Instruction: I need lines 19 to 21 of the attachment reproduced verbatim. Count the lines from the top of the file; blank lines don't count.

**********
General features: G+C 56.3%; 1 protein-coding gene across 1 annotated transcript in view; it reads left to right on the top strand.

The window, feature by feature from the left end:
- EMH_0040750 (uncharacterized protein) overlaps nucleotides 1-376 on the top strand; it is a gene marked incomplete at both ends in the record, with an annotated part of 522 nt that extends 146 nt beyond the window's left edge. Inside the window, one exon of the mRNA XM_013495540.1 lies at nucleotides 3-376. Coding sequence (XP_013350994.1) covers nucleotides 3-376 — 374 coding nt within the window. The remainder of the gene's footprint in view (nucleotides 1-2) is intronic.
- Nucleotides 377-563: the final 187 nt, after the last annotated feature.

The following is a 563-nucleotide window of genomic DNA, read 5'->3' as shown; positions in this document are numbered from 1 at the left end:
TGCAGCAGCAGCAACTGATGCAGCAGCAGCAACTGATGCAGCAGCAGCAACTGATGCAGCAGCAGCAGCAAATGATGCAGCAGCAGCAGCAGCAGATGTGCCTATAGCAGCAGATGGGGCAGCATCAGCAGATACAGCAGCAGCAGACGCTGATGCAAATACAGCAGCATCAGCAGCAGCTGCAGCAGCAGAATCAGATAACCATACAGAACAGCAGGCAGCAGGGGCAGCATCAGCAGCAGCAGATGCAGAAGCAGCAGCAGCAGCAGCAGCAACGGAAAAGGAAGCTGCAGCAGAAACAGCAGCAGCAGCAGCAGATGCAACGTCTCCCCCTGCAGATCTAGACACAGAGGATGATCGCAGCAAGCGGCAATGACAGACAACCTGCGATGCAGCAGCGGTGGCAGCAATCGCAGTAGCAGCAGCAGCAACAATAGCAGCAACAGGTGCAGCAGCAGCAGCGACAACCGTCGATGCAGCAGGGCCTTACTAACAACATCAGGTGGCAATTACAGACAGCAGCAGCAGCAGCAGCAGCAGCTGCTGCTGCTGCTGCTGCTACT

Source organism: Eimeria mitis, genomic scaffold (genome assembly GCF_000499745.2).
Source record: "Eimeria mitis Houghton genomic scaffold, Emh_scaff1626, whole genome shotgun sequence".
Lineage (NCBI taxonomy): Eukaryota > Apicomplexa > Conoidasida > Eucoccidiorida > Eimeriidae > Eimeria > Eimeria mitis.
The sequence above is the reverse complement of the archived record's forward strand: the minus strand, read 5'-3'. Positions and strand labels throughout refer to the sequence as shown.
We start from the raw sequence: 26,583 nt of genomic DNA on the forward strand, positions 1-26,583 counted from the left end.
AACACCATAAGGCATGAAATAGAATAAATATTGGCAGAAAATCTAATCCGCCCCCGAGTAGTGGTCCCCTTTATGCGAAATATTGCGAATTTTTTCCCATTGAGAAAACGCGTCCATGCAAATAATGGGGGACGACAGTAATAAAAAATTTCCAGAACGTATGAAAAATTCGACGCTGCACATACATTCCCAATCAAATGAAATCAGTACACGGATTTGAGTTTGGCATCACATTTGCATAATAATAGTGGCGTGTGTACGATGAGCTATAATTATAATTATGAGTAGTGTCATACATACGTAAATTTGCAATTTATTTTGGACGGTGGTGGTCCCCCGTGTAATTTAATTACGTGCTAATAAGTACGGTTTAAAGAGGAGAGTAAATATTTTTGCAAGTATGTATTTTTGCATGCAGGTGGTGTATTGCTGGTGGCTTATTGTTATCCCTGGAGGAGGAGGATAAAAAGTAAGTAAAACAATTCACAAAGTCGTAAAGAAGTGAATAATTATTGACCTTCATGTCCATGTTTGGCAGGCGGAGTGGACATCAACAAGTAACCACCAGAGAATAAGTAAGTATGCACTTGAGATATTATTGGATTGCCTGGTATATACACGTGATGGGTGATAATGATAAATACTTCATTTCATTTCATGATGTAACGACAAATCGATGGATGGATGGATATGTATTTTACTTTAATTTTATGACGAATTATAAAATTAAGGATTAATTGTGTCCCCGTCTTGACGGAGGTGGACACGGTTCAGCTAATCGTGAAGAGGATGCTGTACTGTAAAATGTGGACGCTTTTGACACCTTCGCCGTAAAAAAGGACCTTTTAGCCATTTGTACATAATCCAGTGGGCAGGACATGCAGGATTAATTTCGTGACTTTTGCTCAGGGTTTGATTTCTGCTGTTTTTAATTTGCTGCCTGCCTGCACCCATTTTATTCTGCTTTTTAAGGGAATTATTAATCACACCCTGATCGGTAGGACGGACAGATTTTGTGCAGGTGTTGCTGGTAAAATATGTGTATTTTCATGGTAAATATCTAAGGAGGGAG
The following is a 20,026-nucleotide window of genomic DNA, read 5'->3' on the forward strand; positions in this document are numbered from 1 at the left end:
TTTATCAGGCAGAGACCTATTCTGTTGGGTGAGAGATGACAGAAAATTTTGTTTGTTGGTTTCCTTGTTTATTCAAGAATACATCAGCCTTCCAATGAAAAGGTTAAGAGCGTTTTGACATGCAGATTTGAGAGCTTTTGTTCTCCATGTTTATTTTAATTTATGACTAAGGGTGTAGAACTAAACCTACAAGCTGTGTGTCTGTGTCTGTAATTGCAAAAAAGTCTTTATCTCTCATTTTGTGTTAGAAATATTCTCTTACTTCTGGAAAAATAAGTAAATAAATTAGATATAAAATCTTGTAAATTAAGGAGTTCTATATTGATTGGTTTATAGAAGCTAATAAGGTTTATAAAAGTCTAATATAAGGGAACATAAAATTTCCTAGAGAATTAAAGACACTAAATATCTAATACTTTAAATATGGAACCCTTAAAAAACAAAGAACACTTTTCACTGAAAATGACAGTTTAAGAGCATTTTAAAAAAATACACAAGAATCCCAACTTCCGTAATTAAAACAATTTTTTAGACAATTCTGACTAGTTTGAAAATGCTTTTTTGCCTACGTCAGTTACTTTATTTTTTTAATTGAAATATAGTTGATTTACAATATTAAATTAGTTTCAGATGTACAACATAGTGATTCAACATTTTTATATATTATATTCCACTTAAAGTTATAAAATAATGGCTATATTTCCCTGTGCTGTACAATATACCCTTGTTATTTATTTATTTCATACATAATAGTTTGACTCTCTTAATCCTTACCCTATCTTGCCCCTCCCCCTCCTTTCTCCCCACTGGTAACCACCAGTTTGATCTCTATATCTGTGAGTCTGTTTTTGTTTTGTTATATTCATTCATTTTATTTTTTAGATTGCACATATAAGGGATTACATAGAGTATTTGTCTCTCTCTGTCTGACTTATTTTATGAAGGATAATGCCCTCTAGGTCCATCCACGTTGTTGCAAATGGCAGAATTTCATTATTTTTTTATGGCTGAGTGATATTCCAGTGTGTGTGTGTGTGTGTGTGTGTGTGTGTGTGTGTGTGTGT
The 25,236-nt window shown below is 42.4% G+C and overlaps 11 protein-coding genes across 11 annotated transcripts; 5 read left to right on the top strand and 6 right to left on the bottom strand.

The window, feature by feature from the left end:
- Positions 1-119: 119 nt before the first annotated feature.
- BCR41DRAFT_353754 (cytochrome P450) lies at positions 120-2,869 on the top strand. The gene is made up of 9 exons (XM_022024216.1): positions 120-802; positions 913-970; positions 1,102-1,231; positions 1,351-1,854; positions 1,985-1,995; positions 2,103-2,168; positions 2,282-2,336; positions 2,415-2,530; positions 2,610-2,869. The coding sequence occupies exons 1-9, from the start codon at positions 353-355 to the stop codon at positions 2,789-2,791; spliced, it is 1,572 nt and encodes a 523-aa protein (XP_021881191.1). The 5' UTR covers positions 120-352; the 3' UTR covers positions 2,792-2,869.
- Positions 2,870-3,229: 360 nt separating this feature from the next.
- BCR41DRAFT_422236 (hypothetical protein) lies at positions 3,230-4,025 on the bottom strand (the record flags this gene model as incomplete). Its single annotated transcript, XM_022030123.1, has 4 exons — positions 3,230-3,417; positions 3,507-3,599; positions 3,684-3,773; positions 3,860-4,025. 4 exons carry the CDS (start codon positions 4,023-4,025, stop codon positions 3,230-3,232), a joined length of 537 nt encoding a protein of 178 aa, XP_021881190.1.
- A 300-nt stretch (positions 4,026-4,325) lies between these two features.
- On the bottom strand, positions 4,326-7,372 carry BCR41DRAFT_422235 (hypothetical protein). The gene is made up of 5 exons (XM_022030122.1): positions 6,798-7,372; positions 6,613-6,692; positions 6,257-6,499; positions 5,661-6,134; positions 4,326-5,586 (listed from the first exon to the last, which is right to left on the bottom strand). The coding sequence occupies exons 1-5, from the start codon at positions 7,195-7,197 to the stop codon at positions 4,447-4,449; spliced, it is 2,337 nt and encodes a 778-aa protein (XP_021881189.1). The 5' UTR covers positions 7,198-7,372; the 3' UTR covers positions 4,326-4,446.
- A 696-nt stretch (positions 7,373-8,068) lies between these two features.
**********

- Positions 2,870-3,229: 360 nt separating this feature from the next.
- BCR41DRAFT_422236 (hypothetical protein) lies at positions 3,230-4,025 on the bottom strand (the record flags this gene model as incomplete). Its single annotated transcript, XM_022030123.1, has 4 exons — positions 3,230-3,417; positions 3,507-3,599; positions 3,684-3,773; positions 3,860-4,025. 4 exons carry the CDS (start codon positions 4,023-4,025, stop codon positions 3,230-3,232), a joined length of 537 nt encoding a protein of 178 aa, XP_021881190.1.
- A 300-nt stretch (positions 4,026-4,325) lies between these two features.